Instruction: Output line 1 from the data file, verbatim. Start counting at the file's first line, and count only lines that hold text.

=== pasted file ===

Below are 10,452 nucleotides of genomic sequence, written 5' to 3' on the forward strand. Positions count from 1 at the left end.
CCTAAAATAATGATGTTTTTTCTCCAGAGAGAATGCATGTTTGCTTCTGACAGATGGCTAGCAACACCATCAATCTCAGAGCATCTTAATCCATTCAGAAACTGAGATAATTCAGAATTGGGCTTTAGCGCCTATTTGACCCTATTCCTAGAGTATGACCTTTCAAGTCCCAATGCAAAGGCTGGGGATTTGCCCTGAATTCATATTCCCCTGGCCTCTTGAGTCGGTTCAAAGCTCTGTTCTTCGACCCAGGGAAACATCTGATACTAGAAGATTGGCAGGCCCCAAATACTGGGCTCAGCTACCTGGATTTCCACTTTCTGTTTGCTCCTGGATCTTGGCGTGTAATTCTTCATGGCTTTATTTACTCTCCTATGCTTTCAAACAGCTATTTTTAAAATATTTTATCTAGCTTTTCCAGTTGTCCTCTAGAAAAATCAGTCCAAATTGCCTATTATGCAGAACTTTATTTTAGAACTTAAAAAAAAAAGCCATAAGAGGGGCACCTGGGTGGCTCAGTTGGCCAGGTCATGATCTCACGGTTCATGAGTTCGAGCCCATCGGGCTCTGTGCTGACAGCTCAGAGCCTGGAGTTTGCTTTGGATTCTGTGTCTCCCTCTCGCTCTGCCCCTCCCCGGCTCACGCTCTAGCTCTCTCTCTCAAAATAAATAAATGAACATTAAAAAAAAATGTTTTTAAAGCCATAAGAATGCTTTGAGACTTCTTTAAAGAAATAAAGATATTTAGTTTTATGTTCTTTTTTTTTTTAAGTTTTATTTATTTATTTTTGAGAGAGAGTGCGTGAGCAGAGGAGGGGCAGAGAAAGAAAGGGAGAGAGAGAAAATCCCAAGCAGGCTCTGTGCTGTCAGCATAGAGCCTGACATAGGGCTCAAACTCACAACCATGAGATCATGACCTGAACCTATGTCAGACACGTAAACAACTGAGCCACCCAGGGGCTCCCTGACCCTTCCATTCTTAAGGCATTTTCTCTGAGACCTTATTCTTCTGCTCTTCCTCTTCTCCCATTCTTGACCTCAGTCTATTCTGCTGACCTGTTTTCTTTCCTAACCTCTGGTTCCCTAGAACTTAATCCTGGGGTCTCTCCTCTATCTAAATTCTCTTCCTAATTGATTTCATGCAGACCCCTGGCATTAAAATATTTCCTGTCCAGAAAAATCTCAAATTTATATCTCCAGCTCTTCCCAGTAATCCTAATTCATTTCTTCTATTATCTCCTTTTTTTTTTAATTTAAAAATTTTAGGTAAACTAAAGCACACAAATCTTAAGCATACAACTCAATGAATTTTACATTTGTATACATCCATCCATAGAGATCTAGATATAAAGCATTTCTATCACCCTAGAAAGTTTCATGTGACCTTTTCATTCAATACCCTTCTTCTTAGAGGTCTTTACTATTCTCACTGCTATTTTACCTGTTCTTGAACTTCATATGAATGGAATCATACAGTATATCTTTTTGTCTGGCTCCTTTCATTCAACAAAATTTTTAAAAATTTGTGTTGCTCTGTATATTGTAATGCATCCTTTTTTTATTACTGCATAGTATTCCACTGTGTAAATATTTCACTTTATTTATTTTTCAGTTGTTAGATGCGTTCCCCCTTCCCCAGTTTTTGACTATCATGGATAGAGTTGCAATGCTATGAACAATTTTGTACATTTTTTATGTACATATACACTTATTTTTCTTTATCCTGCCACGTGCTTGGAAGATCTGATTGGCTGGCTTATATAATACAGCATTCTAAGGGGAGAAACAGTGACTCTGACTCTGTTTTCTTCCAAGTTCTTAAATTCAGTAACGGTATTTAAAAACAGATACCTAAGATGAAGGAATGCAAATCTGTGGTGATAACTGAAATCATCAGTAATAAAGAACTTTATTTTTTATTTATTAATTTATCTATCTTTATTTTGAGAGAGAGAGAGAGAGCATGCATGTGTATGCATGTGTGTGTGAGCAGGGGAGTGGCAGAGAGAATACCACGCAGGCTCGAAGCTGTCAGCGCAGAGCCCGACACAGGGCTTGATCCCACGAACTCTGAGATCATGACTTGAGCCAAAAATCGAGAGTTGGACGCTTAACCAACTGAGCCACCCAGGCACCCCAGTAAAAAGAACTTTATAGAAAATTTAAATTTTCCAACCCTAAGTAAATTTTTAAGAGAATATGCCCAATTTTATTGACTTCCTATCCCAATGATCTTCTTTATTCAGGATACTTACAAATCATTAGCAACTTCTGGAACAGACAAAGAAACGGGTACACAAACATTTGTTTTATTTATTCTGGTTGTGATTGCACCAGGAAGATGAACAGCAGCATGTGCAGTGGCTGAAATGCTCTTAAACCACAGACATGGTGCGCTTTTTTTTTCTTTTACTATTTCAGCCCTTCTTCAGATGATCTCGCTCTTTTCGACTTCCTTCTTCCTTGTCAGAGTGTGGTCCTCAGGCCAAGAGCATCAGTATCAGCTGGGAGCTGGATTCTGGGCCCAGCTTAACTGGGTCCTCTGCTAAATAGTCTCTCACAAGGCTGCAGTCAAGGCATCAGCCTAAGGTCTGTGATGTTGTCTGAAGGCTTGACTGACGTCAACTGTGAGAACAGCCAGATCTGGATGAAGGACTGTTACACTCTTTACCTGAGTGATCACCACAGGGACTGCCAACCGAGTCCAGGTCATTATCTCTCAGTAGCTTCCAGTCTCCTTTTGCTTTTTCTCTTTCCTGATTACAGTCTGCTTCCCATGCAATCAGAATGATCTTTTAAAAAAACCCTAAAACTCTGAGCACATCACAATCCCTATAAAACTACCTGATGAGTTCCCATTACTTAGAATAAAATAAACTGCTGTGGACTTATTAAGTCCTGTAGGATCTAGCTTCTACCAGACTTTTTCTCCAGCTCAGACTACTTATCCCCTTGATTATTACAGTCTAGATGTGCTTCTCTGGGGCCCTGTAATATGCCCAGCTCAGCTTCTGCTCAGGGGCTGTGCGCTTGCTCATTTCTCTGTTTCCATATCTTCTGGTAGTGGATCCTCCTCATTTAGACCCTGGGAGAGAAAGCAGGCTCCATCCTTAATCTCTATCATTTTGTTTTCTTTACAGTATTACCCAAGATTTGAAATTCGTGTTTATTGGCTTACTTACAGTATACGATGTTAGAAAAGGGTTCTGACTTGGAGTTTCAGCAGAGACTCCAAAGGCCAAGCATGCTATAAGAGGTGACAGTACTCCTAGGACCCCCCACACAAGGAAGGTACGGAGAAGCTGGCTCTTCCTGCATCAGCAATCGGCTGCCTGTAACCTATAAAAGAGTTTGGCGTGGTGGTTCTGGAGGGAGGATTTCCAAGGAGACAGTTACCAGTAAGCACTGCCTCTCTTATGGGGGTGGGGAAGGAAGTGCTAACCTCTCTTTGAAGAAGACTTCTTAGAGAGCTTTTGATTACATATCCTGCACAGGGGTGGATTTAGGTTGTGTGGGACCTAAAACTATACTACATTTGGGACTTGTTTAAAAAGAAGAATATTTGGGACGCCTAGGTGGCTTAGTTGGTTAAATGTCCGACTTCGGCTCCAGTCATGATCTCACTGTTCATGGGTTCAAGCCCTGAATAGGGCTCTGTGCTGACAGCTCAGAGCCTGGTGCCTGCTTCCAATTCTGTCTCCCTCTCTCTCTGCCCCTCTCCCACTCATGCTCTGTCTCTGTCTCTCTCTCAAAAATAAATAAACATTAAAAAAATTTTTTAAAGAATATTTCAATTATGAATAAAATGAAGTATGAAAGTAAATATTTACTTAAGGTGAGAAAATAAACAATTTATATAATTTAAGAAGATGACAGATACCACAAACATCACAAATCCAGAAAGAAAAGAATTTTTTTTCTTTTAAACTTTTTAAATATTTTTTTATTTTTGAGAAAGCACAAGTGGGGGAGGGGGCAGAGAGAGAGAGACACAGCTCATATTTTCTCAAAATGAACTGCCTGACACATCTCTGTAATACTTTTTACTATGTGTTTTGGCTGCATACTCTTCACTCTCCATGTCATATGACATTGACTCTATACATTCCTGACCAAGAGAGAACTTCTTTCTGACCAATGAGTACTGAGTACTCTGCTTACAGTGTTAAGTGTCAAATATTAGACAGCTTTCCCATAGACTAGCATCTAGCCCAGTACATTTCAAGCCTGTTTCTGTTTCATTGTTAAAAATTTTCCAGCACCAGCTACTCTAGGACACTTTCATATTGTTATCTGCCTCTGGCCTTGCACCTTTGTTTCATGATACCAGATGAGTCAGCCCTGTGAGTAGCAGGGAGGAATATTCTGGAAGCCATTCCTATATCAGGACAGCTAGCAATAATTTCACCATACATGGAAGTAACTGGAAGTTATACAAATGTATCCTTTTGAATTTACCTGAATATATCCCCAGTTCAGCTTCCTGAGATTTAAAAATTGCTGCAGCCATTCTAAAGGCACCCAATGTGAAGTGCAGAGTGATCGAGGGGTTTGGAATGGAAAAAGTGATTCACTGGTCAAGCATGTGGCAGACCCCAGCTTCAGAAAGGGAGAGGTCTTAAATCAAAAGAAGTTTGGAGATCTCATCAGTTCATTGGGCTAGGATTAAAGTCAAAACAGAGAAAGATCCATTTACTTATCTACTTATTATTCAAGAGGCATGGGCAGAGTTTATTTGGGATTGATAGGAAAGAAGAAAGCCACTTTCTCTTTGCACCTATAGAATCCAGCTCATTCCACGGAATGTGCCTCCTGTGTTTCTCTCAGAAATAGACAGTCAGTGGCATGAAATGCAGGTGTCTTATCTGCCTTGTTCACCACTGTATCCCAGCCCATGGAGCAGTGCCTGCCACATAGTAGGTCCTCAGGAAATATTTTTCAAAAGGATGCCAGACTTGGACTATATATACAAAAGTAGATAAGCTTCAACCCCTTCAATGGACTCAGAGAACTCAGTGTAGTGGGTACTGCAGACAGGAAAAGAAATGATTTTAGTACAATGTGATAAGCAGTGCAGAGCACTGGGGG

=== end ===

Below are 10,452 nucleotides of genomic sequence, written 5' to 3' on the forward strand. Positions count from 1 at the left end.